For PBS, I make the case for toning down the apocalyptic language over Russia:
Yet, President Obama made an enormous mistake when he chose to “reset” American relations with Russia. In doing so he discarded all the progress President Bush made with President Putin to advance U.S.-Russian relations, which is shortsighted and mistaken. In a 2000 article for Foreign Affairs, future National Security Adviser and Secretary of State Condoleeza Rice wrote that “The United States needs to recognize that Russia is a great power, and that we will always have interests that conflict as well as coincide.” Eight years later, she wrote another article in FA that argued the U.S.-Russian relationship is “complex and characterized simultaneously by competition and cooperation.”
Despite his infamous remark about looking into Putin’s soul, President Bush was neither a starry-eyed idealist nor a blustering antagonist when it came to Russia. The 2005 Bratislava Initiatives established U.S.-Russian collaboration on a wide range of security and economic issues. Yet, in 2008, President Bush was unequivocal in his condemnation of Russia’s illegal occupation of Georgia.
While the give-and-take relationship between the U.S. and Russia has continued into President Obama’s term, the language to describe it has not. Like any two militarily and economically ambitious countries, America and Russia agree on some things and disagree on others. The U.S. actively sided against Russia in its 2008 invasion of Georgia, for example, and Russia continues to treat Americans in Georgia in a very unfriendly way. This is normal great power politics, and shouldn’t be the cause of such apocalyptic language in the commentariat.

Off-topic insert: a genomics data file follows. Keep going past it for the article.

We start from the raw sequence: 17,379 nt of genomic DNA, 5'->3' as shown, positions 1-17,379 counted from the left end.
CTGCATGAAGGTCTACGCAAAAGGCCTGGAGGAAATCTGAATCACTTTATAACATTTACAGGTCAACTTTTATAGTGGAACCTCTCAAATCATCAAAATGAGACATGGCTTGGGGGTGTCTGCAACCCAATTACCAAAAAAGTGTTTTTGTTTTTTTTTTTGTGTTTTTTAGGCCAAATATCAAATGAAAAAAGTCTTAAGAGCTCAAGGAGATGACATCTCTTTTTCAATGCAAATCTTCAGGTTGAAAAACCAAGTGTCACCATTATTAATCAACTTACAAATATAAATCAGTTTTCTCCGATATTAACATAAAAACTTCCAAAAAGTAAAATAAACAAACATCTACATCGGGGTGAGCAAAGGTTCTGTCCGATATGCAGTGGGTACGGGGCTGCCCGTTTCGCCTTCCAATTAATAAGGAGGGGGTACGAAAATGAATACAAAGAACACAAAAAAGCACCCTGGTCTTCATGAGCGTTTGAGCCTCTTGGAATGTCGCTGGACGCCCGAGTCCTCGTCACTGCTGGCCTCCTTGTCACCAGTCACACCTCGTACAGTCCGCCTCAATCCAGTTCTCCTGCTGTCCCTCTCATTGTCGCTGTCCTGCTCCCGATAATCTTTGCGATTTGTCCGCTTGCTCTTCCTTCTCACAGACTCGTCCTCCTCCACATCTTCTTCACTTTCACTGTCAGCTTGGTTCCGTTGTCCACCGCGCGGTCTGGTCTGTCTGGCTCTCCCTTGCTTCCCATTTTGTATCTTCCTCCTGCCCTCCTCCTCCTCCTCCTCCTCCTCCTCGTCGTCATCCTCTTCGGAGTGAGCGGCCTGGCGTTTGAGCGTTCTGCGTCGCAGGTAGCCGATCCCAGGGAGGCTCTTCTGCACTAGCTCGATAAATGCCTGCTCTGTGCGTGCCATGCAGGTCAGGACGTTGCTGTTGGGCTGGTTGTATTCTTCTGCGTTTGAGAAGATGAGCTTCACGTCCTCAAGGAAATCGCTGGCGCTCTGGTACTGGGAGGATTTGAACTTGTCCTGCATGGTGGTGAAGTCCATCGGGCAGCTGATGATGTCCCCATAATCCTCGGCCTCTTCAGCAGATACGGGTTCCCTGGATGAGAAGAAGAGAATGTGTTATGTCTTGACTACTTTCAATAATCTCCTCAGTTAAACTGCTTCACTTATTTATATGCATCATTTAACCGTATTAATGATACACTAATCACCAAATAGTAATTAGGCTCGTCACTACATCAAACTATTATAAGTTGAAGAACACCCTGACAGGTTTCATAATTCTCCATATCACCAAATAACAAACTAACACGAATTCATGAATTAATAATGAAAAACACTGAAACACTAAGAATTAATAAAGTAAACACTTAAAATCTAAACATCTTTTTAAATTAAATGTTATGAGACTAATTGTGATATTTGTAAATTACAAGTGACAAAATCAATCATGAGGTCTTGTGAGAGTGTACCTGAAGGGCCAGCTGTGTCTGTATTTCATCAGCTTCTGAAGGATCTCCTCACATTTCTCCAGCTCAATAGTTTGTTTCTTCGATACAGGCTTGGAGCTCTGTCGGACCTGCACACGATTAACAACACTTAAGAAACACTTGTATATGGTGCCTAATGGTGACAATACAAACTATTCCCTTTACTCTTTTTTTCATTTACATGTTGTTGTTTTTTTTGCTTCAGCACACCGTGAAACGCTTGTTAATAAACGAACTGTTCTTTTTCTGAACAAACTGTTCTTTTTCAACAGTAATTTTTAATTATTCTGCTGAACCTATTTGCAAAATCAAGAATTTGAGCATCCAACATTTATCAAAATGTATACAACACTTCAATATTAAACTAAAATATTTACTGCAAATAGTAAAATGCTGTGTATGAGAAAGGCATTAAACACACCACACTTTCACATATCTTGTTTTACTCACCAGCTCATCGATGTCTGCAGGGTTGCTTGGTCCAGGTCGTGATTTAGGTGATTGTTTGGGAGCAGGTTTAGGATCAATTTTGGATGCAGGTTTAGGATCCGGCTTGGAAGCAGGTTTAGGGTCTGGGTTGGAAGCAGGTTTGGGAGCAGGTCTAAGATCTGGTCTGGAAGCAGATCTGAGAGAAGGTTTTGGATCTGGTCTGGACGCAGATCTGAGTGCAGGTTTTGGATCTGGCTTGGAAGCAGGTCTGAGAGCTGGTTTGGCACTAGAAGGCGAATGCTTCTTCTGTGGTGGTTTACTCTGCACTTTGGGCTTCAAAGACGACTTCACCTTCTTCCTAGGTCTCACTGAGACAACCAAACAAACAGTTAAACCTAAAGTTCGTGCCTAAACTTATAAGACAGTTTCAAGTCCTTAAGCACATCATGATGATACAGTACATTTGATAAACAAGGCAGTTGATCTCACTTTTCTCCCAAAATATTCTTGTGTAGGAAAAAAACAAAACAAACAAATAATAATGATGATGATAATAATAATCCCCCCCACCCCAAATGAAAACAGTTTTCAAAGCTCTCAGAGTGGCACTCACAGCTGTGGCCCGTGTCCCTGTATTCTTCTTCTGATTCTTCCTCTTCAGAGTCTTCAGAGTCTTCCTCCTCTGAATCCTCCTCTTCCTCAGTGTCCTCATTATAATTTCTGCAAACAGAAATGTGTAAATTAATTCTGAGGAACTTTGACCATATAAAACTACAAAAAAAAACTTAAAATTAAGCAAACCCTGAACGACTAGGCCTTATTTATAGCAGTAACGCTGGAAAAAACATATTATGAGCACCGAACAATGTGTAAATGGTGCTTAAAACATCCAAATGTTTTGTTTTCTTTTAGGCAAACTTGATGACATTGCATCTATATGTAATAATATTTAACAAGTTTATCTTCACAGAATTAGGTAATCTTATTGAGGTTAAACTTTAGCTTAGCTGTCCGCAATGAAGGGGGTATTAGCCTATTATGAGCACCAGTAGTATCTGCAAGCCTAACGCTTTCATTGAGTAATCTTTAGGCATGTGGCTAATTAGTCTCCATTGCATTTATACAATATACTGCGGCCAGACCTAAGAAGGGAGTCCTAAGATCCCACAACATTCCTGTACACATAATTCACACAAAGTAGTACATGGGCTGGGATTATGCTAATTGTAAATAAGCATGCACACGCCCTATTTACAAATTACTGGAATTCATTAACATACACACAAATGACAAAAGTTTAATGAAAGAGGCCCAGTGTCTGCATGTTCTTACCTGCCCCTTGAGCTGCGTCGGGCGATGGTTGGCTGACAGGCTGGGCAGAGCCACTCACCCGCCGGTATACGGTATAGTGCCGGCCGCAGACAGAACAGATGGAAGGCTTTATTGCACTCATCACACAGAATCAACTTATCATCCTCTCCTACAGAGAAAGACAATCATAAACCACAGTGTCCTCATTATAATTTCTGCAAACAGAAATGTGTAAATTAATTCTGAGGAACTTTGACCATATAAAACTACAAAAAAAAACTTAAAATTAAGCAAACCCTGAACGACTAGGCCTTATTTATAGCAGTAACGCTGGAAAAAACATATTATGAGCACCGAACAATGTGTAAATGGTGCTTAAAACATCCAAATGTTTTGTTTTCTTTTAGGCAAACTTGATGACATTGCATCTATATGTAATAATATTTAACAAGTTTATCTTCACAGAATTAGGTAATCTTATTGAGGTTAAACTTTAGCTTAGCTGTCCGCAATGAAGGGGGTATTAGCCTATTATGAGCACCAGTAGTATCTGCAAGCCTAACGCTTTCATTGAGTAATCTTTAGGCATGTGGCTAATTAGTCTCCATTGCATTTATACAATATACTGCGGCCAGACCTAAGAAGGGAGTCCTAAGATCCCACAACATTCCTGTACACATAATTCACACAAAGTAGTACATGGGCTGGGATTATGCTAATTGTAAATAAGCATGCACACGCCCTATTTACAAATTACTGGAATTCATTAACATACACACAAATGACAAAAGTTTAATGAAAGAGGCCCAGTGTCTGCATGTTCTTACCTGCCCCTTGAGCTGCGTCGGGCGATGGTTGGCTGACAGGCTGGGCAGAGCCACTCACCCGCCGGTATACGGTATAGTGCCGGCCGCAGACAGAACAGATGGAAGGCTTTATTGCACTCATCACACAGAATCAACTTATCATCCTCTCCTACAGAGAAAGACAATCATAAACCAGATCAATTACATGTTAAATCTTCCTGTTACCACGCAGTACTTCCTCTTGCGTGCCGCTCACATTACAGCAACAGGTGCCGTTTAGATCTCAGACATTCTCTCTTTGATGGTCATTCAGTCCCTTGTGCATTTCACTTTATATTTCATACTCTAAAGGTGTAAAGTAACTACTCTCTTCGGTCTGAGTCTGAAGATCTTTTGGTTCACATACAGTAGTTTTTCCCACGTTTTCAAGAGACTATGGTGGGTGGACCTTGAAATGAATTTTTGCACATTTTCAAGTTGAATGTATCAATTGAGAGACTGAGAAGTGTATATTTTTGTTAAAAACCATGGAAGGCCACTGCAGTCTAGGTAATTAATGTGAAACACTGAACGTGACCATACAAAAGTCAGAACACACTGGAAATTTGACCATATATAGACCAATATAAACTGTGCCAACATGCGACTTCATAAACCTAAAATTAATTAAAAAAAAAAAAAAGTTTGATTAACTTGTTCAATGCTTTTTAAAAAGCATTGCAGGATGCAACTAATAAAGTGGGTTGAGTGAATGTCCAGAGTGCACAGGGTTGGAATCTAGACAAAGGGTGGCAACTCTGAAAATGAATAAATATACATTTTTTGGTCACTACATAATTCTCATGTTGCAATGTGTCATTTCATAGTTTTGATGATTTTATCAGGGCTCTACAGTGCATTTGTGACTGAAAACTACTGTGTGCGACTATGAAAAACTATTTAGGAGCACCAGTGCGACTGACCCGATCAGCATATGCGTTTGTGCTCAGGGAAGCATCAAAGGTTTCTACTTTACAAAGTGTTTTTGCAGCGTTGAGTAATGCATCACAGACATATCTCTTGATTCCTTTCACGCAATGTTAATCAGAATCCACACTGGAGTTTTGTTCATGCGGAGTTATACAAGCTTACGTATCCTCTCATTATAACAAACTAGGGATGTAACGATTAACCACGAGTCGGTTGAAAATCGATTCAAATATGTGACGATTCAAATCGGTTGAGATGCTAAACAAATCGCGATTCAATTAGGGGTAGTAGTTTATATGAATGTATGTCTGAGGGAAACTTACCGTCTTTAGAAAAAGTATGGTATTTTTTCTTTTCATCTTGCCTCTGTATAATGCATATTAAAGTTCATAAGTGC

There’s a bit more to it, so do read the whole thing. Now, my good friend and colleague Michael Cohen rightly pointed out that in this piece I don’t mention the New START treaty ratified last year. There are two reasons for this. The first is that word counts are annoying at times and must limit discussions, and it’s hard to discuss to real strategic issues underpinning New START in a way that will preclude yet more apocalyptic language from commentators.
But the second is that, while New START is an important issue in the bilateral U.S.-Russian relationship, it is not the only issue, and I think you could argue it is not even the most important issue in the evolving nature of relations. Rather, I see New START as a symptom of America’s complex and complicated relationship with Russia—the ever-changing mixture of cooperation and competition I outline in the column above. New START certainly deserves a thorough discussion beyond the boosterism or shrieks of capitulation that current defines the partisan wrangle over Obama’s foreign policy. But a broad column about the changes of American posture toward Russia wasn’t a very good place for that.